In Trump’s America, Immigrants Can Follow the Rules and Still Get Arrested
It’s a classic Catch-22. People are showing up for legalization hearings and getting arrested when they do. This has to stop.
On March 29, ICE arrested five people when they showed up for scheduled appointments before the U.S. Citizenship and Iimmigration Services. These appointments are normally the first step (and it’s required) in legalizing one’s status. If it sounds crazy that Immigration and Customs Enforcement (ICE) would arrest people who are trying to get right with the law, that’s because it is.
The takeaway here is twofold:
1. This is not new. It did happen before under George W. Bush, and yes, even under Barack Obama. But while it varied from office to office, it was the exception, not the rule. Now, however, it may no longer be the exception.
2. This means one has to be extremely careful in taking that first step. ICE is going to make an already difficult process even more difficult.
The people arrested all had final orders of removal. In order to have a shot at vacating (canceling) those orders, they have to have an immigrant petition approved, which is what they were trying to do. They’re not out of the woods yet: They still have to get their cases reopened and apply for the green card.
I wrote before about how there are serious problems with “rigorous enforcement” of the immigration law. This is a prime example: ICE could allow these people to attempt legalization of status before detaining them. The law allows them to. But because they are called on to enforce the law rigorously, they go after the low-hanging fruit. That includes people who serve themselves up by showing up for a required appointment. The fact that these folks had no criminal record (extensive family and business ties to the United States, including infant children) is of no import.
So while the practice itself is not new, the fact that this might be the new normal is new. And it’s obnoxious. It takes the wind out of the argument that people should do things legally. How can an agency establish a requirement but then detain you if you follow it? The only other option is to slink back into the shadows. It’s a classic Catch-22.
I believe the practice may be unlawful: an agency arguably should not be able to establish such blatantly conflicting rules. Moreover, U.S. citizens in these situations are denied consortium of their family members for simply doing the right thing.
Immigration lawyers now have to advise clients assuming detention at any stage. We already have heard verified reports of ICE picking up people at their report dates. ICE sometimes sends out “call-in letters” where the sole purpose is to have the person show up to get detained. It’s hard to say what’s next; we cannot even say this practice is limited to those with orders of removal.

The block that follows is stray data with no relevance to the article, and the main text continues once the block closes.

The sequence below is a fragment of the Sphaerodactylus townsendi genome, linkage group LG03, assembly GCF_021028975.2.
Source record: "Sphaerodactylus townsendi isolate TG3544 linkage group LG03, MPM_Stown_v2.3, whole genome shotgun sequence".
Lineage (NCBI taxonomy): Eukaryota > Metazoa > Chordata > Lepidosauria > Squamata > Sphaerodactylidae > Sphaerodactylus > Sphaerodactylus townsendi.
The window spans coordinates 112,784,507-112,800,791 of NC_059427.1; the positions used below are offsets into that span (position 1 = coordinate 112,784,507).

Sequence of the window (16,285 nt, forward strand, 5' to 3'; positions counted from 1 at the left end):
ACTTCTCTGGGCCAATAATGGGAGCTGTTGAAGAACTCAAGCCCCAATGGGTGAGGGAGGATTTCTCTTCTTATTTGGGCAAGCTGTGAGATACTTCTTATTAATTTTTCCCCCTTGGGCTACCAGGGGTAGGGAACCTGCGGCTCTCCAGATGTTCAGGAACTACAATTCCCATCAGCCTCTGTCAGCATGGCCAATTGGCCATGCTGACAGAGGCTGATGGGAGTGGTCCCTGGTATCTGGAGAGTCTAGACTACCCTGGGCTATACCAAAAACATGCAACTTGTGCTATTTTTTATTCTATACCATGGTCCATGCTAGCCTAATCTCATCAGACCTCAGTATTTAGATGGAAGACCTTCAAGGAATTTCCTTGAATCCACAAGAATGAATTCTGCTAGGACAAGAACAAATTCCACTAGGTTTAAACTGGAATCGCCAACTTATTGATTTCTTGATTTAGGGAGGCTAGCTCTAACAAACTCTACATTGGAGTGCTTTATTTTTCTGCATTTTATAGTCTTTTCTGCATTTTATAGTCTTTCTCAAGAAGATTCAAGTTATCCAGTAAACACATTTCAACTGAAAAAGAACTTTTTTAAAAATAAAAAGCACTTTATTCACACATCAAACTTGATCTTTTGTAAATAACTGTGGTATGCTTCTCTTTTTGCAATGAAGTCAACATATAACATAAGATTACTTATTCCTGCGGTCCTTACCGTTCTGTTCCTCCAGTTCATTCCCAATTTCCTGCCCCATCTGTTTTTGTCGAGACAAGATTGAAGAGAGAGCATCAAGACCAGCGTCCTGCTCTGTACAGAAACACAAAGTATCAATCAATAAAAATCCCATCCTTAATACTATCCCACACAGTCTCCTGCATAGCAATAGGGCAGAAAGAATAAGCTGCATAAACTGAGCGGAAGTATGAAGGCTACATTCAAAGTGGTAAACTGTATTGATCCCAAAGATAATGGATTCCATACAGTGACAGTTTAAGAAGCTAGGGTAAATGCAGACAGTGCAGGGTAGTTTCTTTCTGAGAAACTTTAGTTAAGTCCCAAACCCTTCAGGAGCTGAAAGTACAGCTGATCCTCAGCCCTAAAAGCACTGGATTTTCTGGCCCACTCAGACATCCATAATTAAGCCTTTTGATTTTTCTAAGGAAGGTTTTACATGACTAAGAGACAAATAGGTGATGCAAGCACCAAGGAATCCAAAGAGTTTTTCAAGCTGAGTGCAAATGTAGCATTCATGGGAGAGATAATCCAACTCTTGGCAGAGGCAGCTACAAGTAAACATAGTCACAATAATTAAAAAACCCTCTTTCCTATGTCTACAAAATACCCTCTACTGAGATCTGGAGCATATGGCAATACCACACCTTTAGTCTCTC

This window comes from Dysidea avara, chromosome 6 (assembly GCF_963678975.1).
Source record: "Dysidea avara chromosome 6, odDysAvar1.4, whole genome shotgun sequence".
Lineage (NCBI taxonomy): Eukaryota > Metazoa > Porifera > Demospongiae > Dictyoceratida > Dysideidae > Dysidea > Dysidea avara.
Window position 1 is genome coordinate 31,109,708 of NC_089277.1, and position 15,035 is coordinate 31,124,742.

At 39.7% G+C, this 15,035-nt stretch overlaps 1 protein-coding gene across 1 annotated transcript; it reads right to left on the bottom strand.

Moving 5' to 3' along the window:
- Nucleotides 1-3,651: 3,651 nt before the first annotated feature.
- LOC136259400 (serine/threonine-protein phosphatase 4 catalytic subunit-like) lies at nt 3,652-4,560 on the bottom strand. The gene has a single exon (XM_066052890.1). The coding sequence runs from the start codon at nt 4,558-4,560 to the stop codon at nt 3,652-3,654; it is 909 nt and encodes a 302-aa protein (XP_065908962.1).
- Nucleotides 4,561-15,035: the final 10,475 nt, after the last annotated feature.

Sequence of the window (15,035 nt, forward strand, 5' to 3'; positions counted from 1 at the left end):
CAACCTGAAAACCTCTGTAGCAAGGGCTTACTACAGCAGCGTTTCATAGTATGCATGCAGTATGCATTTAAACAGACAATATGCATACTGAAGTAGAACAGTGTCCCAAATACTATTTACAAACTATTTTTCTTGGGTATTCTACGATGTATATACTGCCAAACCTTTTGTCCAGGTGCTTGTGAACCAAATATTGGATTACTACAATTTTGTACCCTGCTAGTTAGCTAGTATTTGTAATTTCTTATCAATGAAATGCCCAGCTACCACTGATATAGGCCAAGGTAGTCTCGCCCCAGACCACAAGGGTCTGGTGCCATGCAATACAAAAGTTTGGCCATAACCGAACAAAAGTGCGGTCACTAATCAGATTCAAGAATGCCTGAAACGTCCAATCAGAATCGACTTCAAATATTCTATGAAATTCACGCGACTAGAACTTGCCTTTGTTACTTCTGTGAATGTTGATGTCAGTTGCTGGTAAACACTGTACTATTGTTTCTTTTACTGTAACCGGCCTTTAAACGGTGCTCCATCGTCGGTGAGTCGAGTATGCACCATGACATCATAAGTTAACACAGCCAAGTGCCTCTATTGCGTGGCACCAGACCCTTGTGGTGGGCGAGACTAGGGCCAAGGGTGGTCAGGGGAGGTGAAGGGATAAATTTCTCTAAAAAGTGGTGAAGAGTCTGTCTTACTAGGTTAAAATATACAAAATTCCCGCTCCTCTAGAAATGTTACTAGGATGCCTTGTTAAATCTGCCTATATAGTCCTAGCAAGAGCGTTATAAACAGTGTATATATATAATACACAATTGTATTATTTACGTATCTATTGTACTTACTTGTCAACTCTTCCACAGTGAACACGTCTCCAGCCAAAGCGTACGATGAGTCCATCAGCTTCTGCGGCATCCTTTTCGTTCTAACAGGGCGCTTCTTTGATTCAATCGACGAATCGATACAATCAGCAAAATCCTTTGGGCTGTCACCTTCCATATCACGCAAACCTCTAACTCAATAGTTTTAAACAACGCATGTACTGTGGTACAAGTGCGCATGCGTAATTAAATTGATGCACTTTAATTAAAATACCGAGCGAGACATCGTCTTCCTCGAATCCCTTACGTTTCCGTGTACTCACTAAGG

Therefore, it is even more important now for the prior removal order—and entire immigration history—to be analyzed and attacked before a person shows up to any appointment with USCIS, ICE, or Customs and Border Protection. Detention does not necessarily have to mean deportation. A detention plan needs to be in place: Who will care for your children? What happens to your job? Who else in the family is at risk? Federal court litigation to order release must be considered and perhaps prepared in advance. It may be best to move to a different state where, if the person is detained, the laws and procedures provide better protection against deportation. Some people might have viable secondary forms of relief such as asylum.
As usual, every case is different. But what’s not different is the tone of this administration: We’ll get you wherever we can.
ICE must answer for this nonsensical practice. It cannot be dismissed by saying “Well, they had orders of removal.” That just shows ignorance of the law. Law that allows these people to legalize their status, even if the removal orders were lawful. If every law was this rigorously enforced, every speeding ticket would result in loss of license; every mistake on your tax return would mean jail time. And punishment would come before trial.
Due process is under attack by this administration. It has called for rigorous enforcement, vitiated any concept of prioritization of deportation, attempted to ban refugees and Muslims, expand detention of immigrant families. And this is a concern for us all.
Hassan Ahmad is an immigration lawyer practicing in Northern Virginia. He tweets at @HMAesq.